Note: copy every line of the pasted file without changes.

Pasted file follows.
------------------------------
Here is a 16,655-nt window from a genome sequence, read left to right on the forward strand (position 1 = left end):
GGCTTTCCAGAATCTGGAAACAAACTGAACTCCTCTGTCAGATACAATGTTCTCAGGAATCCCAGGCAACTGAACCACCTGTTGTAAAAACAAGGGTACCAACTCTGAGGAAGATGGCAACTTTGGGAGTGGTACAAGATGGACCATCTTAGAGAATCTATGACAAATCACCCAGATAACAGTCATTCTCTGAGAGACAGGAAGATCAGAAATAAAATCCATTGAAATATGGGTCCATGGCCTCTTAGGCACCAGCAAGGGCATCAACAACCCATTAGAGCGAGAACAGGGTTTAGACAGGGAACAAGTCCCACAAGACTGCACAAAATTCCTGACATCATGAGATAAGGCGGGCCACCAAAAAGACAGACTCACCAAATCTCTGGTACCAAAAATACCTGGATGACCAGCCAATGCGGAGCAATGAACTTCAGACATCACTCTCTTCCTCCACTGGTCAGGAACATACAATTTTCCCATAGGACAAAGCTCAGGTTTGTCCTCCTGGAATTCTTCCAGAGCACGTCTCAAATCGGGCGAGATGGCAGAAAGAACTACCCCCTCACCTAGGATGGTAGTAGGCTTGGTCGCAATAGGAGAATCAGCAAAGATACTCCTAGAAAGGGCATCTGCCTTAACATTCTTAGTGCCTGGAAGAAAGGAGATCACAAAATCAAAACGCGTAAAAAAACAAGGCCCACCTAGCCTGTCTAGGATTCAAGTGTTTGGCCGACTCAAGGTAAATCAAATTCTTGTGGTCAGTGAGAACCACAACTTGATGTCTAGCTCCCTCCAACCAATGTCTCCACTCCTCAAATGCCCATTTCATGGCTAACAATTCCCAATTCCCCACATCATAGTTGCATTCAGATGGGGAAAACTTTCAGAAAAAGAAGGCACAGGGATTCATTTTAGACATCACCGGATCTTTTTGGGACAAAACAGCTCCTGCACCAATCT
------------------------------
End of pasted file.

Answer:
Here is a 16,655-nt window from a genome sequence, read left to right on the forward strand (position 1 = left end):
GGCTTTCCAGAATCTGGAAACAAACTGAACTCCTCTGTCAGATACAATGTTCTCAGGAATCCCAGGCAACTGAACCACCTGTTGTAAAAACAAGGGTACCAACTCTGAGGAAGATGGCAACTTTGGGAGTGGTACAAGATGGACCATCTTAGAGAATCTATGACAAATCACCCAGATAACAGTCATTCTCTGAGAGACAGGAAGATCAGAAATAAAATCCATTGAAATATGGGTCCATGGCCTCTTAGGCACCAGCAAGGGCATCAACAACCCATTAGAGCGAGAACAGGGTTTAGACAGGGAACAAGTCCCACAAGACTGCACAAAATTCCTGACATCATGAGATAAGGCGGGCCACCAAAAAGACAGACTCACCAAATCTCTGGTACCAAAAATACCTGGATGACCAGCCAATGCGGAGCAATGAACTTCAGACATCACTCTCTTCCTCCACTGGTCAGGAACATACAATTTTCCCATAGGACAAAGCTCAGGTTTGTCCTCCTGGAATTCTTCCAGAGCACGTCTCAAATCGGGCGAGATGGCAGAAAGAACTACCCCCTCACCTAGGATGGTAGTAGGCTTGGTCGCAATAGGAGAATCAGCAAAGATACTCCTAGAAAGGGCATCTGCCTTAACATTCTTAGTGCCTGGAAGAAAGGAGATCACAAAATCAAAACGCGTAAAAAAACAAGGCCCACCTAGCCTGTCTAGGATTCAAGTGTTTGGCCGACTCAAGGTAAATCAAATTCTTGTGGTCAGTGAGAACCACAACTTGATGTCTAGCTCCCTCCAACCAATGTCTCCACTCCTCAAATGCCCATTTCATGGCTAACAATTCCCAATTCCCCACATCATAGTTGCATTCAGATGGGGAAAACTTTCAGAAAAAGAAGGCACAGGGATTCATTTTAGACATCACCGGATCTTTTTGGGACAAAACAGCTCCTGCACCAATCT